# Help! I don't understand the threading model

Hi everyone,

I’m going to admit I’m quite confused by all of this. I understand the premise of parallel programming, and do all of mine via openmp (so far). So, I’ve been going through the examples and I haven’t really found an answer to most of my questions. For instance, lets say I have a function

``````for(int i = 0; i < numpts; i++)

{

float dist = distarray[i]*2;

for(int j = 0; j < numpts2; j++)

{

nk[j].x = cos(5.0f * j)*dist;

}

}
``````

Now, I would think to split this up as follows (based on openmp principles)

``````__global__ void

EDCalc( float2* nk, float* distarray, int ptsperthread, int numpts2 )

{

const unsigned int tid = threadIdx.x;

float2* nk = dnk + tid*ptsperthread;

for(int i = 0; i < ptsperthread; i++)

{

for(int j = 0; j < numpts2; j++)

{

nk[j].x = cos(5.0f * j)*dist;

}

}

}
``````

Where numbpts2 >> ptsperthread And I would call it by

``````//Memory allocation not shown

const unsigned int num_threads = 256;

dim3 grid(1, 1, 1);

``````

Please ignore any optimizations, i’m just trying to get a proof of concept down. So in OpenMP threading, you always would optimize the outer thread, and leave the inner thread alone. My gut feeling here is that you want to somehow split the inner loops off into threads as well, but I have no idea how to go about doing that. Also, outside of setting the num_threads, how do you decide the values of the other parameters in grid and threads? For the purposes of this question, please assume the arrays are very large and the numpts2 is large. Thanks for any help.

Can you clarify the goal of the original version of the example?

``````for(int i = 0; i < numpts; i++)

{

float dist = distarray[i]*2;

for(int j = 0; j < numpts2; j++)

{

nk[j].x = cos(5.0f * j)*dist;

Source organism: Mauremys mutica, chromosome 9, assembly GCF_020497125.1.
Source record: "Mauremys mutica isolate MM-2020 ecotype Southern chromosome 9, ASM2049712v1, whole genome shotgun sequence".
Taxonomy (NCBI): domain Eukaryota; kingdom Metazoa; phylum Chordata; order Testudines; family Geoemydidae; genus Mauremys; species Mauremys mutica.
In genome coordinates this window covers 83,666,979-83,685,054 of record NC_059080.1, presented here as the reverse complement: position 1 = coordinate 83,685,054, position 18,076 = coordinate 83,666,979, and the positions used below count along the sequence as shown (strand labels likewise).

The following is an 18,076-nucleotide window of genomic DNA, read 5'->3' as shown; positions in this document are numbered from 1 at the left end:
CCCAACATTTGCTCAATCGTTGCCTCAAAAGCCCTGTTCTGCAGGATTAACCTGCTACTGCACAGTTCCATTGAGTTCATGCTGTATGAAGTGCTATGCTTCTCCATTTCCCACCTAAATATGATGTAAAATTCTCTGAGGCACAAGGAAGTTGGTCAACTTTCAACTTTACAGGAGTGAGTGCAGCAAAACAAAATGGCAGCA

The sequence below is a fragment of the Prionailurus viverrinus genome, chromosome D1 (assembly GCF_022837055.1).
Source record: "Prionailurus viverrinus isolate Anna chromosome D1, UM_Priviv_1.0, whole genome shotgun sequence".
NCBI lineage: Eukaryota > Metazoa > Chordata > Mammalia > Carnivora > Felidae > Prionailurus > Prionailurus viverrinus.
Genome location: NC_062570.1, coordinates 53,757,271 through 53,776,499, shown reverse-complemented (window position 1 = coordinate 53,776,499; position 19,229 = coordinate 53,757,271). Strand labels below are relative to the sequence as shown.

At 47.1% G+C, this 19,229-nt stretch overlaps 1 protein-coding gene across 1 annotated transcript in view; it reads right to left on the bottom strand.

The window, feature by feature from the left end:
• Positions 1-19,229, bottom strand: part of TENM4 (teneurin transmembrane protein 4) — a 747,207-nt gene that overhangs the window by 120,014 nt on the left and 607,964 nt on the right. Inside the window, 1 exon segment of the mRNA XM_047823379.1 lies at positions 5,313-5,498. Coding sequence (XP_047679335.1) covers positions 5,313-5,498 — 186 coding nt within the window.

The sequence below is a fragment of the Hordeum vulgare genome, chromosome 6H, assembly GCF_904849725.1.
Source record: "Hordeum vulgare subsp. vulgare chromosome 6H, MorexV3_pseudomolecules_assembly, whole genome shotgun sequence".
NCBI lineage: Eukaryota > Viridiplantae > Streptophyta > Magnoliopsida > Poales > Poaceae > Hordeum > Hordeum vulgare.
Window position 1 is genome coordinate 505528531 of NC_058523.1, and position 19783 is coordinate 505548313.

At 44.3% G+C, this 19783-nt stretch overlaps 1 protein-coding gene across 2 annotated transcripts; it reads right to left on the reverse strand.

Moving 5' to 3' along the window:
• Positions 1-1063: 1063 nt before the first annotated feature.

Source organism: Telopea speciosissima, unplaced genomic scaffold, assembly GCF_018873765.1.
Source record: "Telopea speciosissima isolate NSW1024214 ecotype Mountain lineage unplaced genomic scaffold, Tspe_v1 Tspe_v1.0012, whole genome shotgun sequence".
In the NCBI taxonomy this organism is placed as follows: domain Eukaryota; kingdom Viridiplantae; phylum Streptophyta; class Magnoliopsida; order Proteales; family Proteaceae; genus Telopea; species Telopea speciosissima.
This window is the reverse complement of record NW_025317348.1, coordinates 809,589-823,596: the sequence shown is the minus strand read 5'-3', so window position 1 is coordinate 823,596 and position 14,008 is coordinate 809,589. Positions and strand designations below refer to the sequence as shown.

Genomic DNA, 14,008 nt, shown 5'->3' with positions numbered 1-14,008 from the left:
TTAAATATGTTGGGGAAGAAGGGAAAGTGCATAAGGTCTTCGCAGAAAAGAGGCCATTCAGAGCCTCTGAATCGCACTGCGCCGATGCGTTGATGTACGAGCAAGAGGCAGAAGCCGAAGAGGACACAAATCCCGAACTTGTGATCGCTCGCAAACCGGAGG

}

}
``````

This appears to overwrite the values nk[j].x on every pass of the loop. It looks like only the final iteration in i has any effect after this function exits. (This seems picky, but I don’t want to give some crazy advice regarding this example if I don’t understand the output you want from it.)

Hi seibert, in the actual program, there is more that depends on the value of nk[j] but I’ve left that out to try and keep it simple. Thanks for any help. I did find some NVIDIA presentations which were fairly illuminating and helped quite a bit, but if you could offer your advice on this, I would very much appreciate it. Thanks

Would it be easier if I just posted a complete (small) example?

Yes, always smart to do. general observation:

• you want to use lots of blocks. So maybe have tid = blockIdx.x * blockDim.x + threadIdx.x and get rid of the first for loop.

But as said, you look to be overwriting values, so it’s best to post a complete example, so we can give advice how to spread it over the grid&blocks

Regardless of your specific example: the general threading model of CUDA is called “data parallel”. You write one code (the kernel) which is executed 10’s of thousands of times (or much more), each time on a separate piece of data.

So, the general threading model is to assign each thread to a single array element. The simplest situation is where each output can be computed independent of all the others, but there are cases where dependencies amount the outputs can be had (i.e. reduce, scan).

It is very different from OpenMP where you break a loop up into a number of chunks equal to the number of CPU cores on the system. Think of CUDA similarly, except you have one thread per array element.

And the appropriate number of threads often has nothing to do with the number of computational elements on the GPU. Operating system threads have non-trivial overhead, so you generally want # of threads ~= # of CPUs, unless most of the threads are going to blocked on I/O. In CUDA, the ideal number of threads is usually tens or hundreds of times larger than the number of stream processors. Threads have very nearly zero overhead in CUDA, which is why the number of threads scales with the amount of data, not the number of processors in your GPU.

(This is mostly because a thread in CUDA is a lot simpler than an operating system thread. A thread in CUDA consists of a “register context” and not much else. Moreover, the register allocation for a thread is persistent for the lifetime of the block, so there is no context-switching overhead like on a CPU. There is no stack, and the program counter lives at the warp level.)